The prolapsed umbilical cord may be
Both are uncommon.
In occult prolapse, the cord is often compressed by a shoulder or the head. The only clue may be a fetal heart rate pattern (detected by fetal monitoring) that suggests cord compression and progression to hypoxemia (eg, severe bradycardia, severe variable decelerations).
Changing the woman’s position may relieve pressure on the cord; however, if the abnormal fetal heart rate pattern persists, immediate cesarean delivery is necessary.
Overt prolapse occurs with ruptured membranes and is more common with breech presentation or a transverse lie. Overt prolapse can also occur with vertex presentation, particularly if membranes rupture (spontaneously or iatrogenically) before the head is engaged.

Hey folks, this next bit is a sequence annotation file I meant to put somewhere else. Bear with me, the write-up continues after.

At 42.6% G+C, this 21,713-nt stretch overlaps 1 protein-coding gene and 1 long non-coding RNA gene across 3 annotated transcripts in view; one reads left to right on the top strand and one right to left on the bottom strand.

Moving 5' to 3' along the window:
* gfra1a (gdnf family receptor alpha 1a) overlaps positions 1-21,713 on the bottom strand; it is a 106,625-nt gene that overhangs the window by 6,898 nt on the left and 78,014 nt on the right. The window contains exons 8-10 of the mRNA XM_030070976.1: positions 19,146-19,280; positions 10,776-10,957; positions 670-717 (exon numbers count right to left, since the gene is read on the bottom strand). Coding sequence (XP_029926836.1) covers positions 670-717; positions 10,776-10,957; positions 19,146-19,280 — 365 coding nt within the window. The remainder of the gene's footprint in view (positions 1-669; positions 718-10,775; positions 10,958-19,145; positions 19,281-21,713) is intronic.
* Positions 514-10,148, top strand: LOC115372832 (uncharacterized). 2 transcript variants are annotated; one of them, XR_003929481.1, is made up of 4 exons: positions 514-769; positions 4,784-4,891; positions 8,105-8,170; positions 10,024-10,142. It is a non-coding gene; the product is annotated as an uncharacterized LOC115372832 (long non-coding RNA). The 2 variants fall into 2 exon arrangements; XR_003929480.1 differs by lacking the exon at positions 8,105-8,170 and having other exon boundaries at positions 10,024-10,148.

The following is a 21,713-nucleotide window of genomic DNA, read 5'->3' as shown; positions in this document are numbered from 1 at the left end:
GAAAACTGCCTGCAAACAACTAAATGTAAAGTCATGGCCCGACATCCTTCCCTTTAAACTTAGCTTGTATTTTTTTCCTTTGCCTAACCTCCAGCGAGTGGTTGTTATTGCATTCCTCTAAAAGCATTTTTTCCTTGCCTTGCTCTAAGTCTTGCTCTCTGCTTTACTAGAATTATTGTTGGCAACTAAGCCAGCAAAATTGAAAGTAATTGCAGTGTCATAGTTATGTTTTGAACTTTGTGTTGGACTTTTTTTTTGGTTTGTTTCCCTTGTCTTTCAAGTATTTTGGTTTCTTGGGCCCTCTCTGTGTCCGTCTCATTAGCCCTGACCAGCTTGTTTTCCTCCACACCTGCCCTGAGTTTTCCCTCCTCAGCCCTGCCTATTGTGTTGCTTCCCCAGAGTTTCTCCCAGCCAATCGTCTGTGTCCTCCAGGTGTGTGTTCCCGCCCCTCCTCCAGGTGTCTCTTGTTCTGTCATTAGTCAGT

Treatment of overt prolapse begins with gently lifting the presenting part and continuously holding it off the prolapsed cord to restore fetal blood flow while immediate cesarean delivery is done. Placing the woman in the knee-to-chest position and giving her terbutaline 0.25 mg IV once may help by reducing contractions.